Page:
Kumazasa and Ashitaba are two wonders of plant food native to Japan. Understanding how the names come about is going to make you impress with the plants.
This is Kumazasa. "Kuma" in Japan means bear and "zasa" means bamboo.
The most interesting story is that the leaves are a bear's first meal after hibernation. The bears consume large amount of food before hibernation. During the period of hibernation which is around 6-8 months, waste from digestion circulates in their bodies through their blood. By consuming kumazasa after hibernation, bears can purify and deoxify their blood.
In Japan, horses and cows that eat wild kumazasa have been observed to be healthier as well!
In fact, we do see Kumazasa in Singapore as well. When you visit Japanese restaurants, some lined kumazasa below the sashimi served. Touch the leaf next time, it has a volatile oil on the surface.
In Japan, they use it to wrap food such as raw fish to prevent spoilage and impart its fragrance to the content. The leaves have anti-bacterial properties.
Kumazasa has been valued for many of its properties such as as a disinfectant, antiseptic, expectorant
and even a remedy for bad breath. The following long list of benefits have also been documented:
Cholesterol can be trapped in the walls of our blood vessels and making them losing their elasticity. This in turn affects the expandability which can cause poor blood circulation and high blood pressure.
Kumazasa has a cleaning effect on the blood. Its polysaccharides can reduce excess cholesterol in blood vessels to help them regain vitality and elasticity. The nutrients can enhance regeneration and strengthening of blood vessels to prevent atherosclerosis.
Kumazasa can enhance liver functions, enable it to work more efficiently as the body's filter. Its lignin also has cleansing effects on the liver. Kumazasa polysaccharides have cholesterol-lowering effects which can prevent gallstones from forming in the gallbladder as well.
Bamfolin, a type of polysaccharide in Kumazasa has anti-cancer properties. It also has ability to strengthen cell membranes so that the cells' absorption of nutrients and detoxification are smoother.
Normal body functions depend on the acid-base balance in the body. If the body is acidic, acidosis occurs. This may be caused by illness or an imbalanced diet. Kumazasa can help to counter acidosis with its vitamin K content.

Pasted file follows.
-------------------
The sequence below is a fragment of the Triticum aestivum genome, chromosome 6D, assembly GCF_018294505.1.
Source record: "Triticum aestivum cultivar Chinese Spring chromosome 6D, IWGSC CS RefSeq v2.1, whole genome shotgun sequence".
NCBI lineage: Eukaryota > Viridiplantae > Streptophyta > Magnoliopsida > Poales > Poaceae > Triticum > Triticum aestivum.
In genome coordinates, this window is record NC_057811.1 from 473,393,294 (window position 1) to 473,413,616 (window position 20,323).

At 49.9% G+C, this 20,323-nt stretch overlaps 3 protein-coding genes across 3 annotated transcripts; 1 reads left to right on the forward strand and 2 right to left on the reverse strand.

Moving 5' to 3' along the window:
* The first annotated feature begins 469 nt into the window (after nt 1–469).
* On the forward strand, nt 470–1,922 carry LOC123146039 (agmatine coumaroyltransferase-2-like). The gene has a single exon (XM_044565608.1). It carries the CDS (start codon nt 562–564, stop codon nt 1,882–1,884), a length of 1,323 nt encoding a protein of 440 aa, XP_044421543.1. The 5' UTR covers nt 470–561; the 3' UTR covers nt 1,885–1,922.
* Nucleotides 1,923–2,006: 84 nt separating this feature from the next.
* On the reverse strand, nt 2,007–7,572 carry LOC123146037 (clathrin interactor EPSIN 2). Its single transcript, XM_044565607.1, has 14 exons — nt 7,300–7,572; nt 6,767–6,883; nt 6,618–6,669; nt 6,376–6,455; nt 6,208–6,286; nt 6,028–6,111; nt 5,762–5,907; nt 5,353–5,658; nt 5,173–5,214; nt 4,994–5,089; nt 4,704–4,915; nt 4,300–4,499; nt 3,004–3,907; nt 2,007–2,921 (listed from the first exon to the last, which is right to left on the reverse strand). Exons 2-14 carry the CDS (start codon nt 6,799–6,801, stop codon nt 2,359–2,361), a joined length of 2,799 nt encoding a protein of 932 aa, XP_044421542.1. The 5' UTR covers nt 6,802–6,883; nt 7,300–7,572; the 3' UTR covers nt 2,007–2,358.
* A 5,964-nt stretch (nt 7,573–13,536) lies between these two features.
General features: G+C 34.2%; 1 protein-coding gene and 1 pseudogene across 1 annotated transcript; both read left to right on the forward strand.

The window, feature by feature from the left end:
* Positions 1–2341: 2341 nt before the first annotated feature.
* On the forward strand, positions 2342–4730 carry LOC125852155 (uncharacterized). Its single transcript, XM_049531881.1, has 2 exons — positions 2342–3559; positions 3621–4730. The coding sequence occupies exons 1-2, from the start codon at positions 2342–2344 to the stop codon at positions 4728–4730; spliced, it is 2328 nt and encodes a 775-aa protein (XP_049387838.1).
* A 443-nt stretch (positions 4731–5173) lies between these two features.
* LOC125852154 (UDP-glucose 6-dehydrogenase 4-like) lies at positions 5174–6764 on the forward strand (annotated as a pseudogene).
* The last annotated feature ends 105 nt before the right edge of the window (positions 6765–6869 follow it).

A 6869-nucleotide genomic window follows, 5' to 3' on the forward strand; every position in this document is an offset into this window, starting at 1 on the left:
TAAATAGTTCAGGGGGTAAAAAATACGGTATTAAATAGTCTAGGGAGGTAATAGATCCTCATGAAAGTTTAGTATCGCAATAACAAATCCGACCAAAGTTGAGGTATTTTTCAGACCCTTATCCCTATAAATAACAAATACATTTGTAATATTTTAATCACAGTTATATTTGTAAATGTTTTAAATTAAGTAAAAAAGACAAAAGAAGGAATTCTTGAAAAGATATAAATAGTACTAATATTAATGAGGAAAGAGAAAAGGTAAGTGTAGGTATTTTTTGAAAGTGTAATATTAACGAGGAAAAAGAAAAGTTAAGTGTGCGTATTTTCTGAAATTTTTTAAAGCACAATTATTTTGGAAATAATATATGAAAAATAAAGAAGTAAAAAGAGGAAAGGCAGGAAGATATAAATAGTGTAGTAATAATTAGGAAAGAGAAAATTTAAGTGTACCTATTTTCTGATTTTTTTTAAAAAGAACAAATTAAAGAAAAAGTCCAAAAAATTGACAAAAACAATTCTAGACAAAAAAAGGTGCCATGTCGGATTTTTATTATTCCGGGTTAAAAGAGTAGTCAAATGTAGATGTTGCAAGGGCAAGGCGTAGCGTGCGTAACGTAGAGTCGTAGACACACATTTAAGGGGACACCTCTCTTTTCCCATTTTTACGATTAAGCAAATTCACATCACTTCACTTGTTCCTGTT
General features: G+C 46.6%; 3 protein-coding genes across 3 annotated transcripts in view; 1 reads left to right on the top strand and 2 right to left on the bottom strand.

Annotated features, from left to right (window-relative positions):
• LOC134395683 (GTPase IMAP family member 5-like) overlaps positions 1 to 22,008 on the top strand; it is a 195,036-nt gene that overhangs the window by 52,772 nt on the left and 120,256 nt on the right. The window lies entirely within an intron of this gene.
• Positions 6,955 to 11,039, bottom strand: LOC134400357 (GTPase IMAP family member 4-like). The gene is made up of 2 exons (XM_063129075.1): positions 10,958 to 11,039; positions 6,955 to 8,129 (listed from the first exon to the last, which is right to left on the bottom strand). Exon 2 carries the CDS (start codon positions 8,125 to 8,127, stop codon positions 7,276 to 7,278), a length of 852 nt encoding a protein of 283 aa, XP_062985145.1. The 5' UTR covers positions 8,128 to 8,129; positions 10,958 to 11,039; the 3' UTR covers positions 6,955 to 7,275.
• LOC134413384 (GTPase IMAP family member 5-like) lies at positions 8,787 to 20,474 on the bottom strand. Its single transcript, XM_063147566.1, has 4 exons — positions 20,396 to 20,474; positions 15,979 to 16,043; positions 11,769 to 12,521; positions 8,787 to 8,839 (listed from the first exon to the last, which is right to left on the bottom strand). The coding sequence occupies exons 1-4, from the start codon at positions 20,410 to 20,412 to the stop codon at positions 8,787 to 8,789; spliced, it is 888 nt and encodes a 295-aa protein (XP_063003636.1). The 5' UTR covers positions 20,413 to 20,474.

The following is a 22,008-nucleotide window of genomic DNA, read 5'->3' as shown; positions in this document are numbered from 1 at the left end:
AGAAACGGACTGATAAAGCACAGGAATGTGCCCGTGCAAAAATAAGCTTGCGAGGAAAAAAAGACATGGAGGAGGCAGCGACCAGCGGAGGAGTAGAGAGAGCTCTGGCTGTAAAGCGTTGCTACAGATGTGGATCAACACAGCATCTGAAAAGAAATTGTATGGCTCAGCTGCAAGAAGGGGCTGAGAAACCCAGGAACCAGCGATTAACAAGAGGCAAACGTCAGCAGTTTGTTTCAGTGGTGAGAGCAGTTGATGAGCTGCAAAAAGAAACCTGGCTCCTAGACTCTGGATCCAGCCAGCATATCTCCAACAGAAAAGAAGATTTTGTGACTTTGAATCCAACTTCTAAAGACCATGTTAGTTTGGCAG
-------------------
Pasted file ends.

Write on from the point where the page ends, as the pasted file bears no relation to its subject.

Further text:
Kumazasa's chlorophyll has antiseptic effect on areas surrounding wounds and triggers cell activity to activate tissue growth. Chlorophyll is said to be particularly effective on burns, scars from burns and skin disorders.
The anti-bacterial property of chlorophyll in Kumazasa can help to eliminate bacteria that cause bad breath and relieve stomatitis (an inflamed and sore mouth commonly caused by ulcers or sores).
Researchers found that Kumazasa extract was effective against influenza A (flu) virus infection. The extract interfered with viral replication and stimulated production of virus-specific antibodies.
Chlorophyll and protein (in the form of amino acids) make up of 80 and 13 percent of Kumazasa respectively, giving it twice as much as protein as milk. It has several times the amount of amino acids in rice or milk. Essential amino acids in Kumazasa include tryptophan, lysine, threonine, methionine, phenylalanine, leucine, isoleucine and valine.
Kumazasa is also rich in vitamin K, phosphorous, vitamin B and vitamin C.
The next impressive one is Ashitaba. It is native to Japan's Hachijo Island. It is well-known as a longevity herb.
"Ashita" means tomorrow in Japanese. "Ba" means leaf. In short, it is tomorrow leaf. Pluck a leaf today and a new one will sprout tomorrow. Yes, literally.
This is a plant with such a strong life force.
Hachijo island is used to be a place of exile for convicts during the Edo period. Despite hard labor and poor diets, the convicts live a long lives. Their unlikely longevity was attributed to ashitaba that they foraged for.
The following is the list of ashitaba benefits:
These are naturally occurring plant pigments with antioxidant effects. Flavonoids have been linked to a reduced risk of cancer, heart disease, asthma, and stroke.
Potent antioxidants with anti-cancer properties. Abundant in ashitaba. An example of a coumarin in ashitaba is laserpitin.
Ashitaba is rich in chlorophyll, the green pigment in plants that collect and store energy from the sun. Chlorophyll stimulates the production of red blood cells. It is also excellent for cleansing the blood and liver and promotes "friendly" intestinal bacteria. It has antioxidant properties and helps prevent DNA damage, thereby inhibiting cancer activation.
When you cut the stem of ashitaba, you will see a sticky yellow sap flows out. This sap contains mainly chalcones, a very precious nutrients with only a few milligrams that can be collected from the stem. The two main types of chalcones in ashitaba are xanthoangelol and 4-hydroxyderricin. They are also polyphenols. Polyphenols act as powerful antioxidants and help fight free radical damage.
They also inhibit tumor growth and spread, prolong lives in animal models with lung cancer.
4-hydroxyderricin is seen to prevent the drop of cancer-fighting cells such as lymphocytes, natural killer cells etc, in the spleen of tumor-removed mice. It also exhibits potent cytotoxic activities against leukemia, melanoma, and cancers of the lung and stomach.